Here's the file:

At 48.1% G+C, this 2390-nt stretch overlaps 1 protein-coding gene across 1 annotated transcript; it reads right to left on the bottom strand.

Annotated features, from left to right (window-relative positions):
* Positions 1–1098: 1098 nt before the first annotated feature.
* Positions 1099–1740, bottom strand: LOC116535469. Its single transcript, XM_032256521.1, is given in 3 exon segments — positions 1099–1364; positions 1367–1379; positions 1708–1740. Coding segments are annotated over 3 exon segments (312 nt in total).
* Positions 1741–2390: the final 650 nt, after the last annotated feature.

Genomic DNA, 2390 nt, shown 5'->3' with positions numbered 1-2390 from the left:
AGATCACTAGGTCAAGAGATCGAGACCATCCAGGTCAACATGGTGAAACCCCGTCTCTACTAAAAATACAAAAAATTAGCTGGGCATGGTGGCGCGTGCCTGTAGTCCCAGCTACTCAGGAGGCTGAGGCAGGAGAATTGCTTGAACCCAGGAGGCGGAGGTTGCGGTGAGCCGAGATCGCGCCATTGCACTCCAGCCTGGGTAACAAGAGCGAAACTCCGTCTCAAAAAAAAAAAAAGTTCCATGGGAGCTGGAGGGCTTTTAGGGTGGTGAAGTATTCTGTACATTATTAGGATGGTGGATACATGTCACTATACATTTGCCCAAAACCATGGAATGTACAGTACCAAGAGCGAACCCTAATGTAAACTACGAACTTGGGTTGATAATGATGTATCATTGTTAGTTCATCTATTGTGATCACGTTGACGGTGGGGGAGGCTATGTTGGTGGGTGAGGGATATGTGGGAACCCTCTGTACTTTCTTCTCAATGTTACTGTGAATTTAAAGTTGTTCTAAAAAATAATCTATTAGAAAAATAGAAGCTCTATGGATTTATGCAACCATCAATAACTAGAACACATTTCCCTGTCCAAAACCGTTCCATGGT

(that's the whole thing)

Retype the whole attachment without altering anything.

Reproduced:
At 48.1% G+C, this 2390-nt stretch overlaps 1 protein-coding gene across 1 annotated transcript; it reads right to left on the bottom strand.

Annotated features, from left to right (window-relative positions):
* Positions 1–1098: 1098 nt before the first annotated feature.
* Positions 1099–1740, bottom strand: LOC116535469. Its single transcript, XM_032256521.1, is given in 3 exon segments — positions 1099–1364; positions 1367–1379; positions 1708–1740. Coding segments are annotated over 3 exon segments (312 nt in total).
* Positions 1741–2390: the final 650 nt, after the last annotated feature.

Genomic DNA, 2390 nt, shown 5'->3' with positions numbered 1-2390 from the left:
AGATCACTAGGTCAAGAGATCGAGACCATCCAGGTCAACATGGTGAAACCCCGTCTCTACTAAAAATACAAAAAATTAGCTGGGCATGGTGGCGCGTGCCTGTAGTCCCAGCTACTCAGGAGGCTGAGGCAGGAGAATTGCTTGAACCCAGGAGGCGGAGGTTGCGGTGAGCCGAGATCGCGCCATTGCACTCCAGCCTGGGTAACAAGAGCGAAACTCCGTCTCAAAAAAAAAAAAAGTTCCATGGGAGCTGGAGGGCTTTTAGGGTGGTGAAGTATTCTGTACATTATTAGGATGGTGGATACATGTCACTATACATTTGCCCAAAACCATGGAATGTACAGTACCAAGAGCGAACCCTAATGTAAACTACGAACTTGGGTTGATAATGATGTATCATTGTTAGTTCATCTATTGTGATCACGTTGACGGTGGGGGAGGCTATGTTGGTGGGTGAGGGATATGTGGGAACCCTCTGTACTTTCTTCTCAATGTTACTGTGAATTTAAAGTTGTTCTAAAAAATAATCTATTAGAAAAATAGAAGCTCTATGGATTTATGCAACCATCAATAACTAGAACACATTTCCCTGTCCAAAACCGTTCCATGGT